The hilarious, award-winning, comedy writer Larry Doyle has a new book out this month. Deliriously Happy is a compilation of short, funny pieces Larry wrote for The New Yorker, Esquire and other magazines. You might know Larry from when he wrote and produced The Simpsons. Or maybe you know him from his first novel, I Love You Beth Cooper. If you’re a true Larry Doyle fan then you know that he also wrote the wildly fun and inventive novel Go, Mutants! and was a writer on Beavis and Butthead. And then there are the Hollywood films he’s written! Because there’s so much to talk about with Larry, I thought I’d narrow it down by subject matter and number. Hence, here is the Larry Doyle Six Question Sex Interview:
There is sex in all your books but it’s never straight-forward sexy. It’s always, well, embarrassingly funny. Can you explain this?
I was unaware that sex was not embarrassing. Clearly I should have read up more on the subject before attempting it.
Most sex writing is embarrassing and funny, though not intentionally. My goal is to one day write an amazing sex scene, Olympic and profound, that is also funny on purpose. That will be my life’s work.
And romance in your writing (like in the essays “Life without Leanne” and “Disengagements”) is fraught with agony that makes me cringe and laugh at the same time. Has your romantic life been as painful at that of your fictional characters and fictional selves?
I suspect my romantic life has been much less fraught with agony than the average mope, which allows me to give it the kind of exacting attention it deserves.
I often wonder if I would have been a better writer if I had had a shittier life; maybe. But I feel like I have been gifted with a mostly fortunate life and a terrible attitude toward it.
How often did you slip some inside sex joke into Simpsons dialogue? Can you say or will you be sued?
Approximately 80 percent of the conversation in the Simpsons writers’ room was about sex and violence, often in combination, about average for the business. (The other 20 percent was about lunch.) Writers shared stories of Hollywood sex apocrypha (Mostly about Lucille Ball, oddly), current salaciousness (we heard the story of Monica and the President’s Cigar months before it became public) and were given to flights of transgressive fancy (one extended riff pitching a TV show following the adventures of Jon Benet Ramsey’s sexy cowgirl ghost was unforgiveable but oh, how I laughed). It was inevitable that references to all this would slip in, although usually in the most innocent context. For example, the writers had a fondness for characters saying, “Where do you think you’re going?”; that’s a Lucy story (which is also referenced in Go, Mutants!)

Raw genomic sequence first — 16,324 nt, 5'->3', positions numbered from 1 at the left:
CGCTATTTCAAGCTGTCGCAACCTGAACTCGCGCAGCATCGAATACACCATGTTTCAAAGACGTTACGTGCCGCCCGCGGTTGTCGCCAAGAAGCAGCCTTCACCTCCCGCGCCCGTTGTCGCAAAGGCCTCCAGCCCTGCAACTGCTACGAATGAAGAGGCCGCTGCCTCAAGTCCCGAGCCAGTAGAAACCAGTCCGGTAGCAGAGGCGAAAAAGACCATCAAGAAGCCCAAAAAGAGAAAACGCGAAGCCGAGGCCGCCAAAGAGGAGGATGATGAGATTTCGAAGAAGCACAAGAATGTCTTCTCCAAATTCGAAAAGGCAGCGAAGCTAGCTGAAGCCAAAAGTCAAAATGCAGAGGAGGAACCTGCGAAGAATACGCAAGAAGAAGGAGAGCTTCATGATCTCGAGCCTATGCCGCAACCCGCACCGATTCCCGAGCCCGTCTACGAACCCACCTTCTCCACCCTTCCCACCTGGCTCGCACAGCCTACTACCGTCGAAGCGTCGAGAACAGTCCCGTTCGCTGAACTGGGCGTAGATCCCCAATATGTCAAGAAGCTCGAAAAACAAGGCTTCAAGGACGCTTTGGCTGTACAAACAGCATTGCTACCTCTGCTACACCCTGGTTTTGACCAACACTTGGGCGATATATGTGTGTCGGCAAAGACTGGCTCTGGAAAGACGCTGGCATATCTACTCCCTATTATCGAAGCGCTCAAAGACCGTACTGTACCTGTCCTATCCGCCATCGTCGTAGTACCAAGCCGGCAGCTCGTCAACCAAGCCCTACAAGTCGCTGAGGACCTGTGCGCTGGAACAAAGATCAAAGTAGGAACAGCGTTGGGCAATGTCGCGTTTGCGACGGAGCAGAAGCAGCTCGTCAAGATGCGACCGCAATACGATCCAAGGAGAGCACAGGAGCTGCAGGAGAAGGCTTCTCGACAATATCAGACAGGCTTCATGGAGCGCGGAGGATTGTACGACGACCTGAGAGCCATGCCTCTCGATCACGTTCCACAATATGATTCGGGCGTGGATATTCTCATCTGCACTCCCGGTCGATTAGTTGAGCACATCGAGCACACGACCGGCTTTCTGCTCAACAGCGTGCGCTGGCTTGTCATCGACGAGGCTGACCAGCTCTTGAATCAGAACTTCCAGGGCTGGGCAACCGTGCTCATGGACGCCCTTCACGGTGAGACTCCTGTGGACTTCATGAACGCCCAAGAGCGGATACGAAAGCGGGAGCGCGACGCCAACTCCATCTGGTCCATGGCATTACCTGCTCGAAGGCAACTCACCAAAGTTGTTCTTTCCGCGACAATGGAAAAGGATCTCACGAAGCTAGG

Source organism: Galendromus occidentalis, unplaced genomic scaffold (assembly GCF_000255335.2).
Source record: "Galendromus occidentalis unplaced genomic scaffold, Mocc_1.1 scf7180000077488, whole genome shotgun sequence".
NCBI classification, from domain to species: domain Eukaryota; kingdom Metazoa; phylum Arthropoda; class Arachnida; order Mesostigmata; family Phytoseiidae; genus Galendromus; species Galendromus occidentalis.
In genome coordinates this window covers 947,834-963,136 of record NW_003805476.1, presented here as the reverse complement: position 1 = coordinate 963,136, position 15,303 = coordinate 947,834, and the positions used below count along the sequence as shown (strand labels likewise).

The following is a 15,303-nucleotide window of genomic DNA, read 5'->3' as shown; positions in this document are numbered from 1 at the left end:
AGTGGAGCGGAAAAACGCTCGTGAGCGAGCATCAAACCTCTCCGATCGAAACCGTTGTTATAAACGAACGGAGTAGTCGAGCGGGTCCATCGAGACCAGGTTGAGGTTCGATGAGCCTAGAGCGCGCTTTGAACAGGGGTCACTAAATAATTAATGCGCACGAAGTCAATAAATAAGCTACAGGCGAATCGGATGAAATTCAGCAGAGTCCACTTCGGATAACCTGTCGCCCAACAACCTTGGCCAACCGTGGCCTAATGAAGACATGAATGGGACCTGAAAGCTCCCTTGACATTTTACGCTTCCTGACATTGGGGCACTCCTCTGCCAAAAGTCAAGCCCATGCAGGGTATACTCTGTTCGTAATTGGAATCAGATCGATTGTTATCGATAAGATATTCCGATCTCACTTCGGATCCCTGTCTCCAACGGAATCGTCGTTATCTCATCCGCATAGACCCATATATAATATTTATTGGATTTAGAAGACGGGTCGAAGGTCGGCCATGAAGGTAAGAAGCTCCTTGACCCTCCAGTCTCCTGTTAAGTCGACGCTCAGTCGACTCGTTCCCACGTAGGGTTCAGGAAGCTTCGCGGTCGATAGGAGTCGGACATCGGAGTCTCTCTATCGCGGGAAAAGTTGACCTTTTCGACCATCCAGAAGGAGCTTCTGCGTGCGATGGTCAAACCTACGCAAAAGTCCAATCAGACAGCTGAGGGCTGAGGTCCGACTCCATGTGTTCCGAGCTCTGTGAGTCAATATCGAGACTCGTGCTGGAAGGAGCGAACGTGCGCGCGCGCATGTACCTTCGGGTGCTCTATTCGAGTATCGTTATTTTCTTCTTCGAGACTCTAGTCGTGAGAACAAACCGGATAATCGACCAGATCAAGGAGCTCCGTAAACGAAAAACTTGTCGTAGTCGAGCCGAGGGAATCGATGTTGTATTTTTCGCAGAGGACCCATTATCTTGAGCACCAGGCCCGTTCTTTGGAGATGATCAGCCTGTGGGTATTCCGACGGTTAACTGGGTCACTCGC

Which was more fun: writing teenaged sex in I Love You Beth Cooper, alien sex in Go, Mutants!, or normal human sex in some of the essays in Deliriously Happy?
I approach all sex writing with trepidation (see above). That said, Go, Mutants! allowed for a more satisfying level of perversion.
What is your favorite fictional sex scene from any movie, TV show or book?
The Donald Sutherland-Julie Christie scene in Nicolas Roeg’s Don’t Look Now, which my father mistakenly took me to when I was 15. I hesitate to watch it again for fear it will not live up to the pornocopia seared into my amygdala. Also the most terrifying movie I’ve ever seen; make of that what you will.
This is a question straight from the great Gina Frangello: With what fictional character would you love to have sex?
Any of the characters Zooey Deschanel has played.
But you probably mean literature.
We can rule out the more obvious ones, like that Girl with the Dragon Tattoo or Dolores Haze. There’s Rachel from Martin Amis’s The Rachel Papers, but my view of her is clouded by Ione Skye’s portrayal in the film; likewise, Jennifer Connelly as Eleanor Abbott in Inventing the Abbotts and Suzanna Hamilton as Julia in 1984.
I’m going to go with Eve, because her expectations would be low.
Causes Jessica Blau Supports
Baltimore School for the Arts, 826DC, CityLit Project.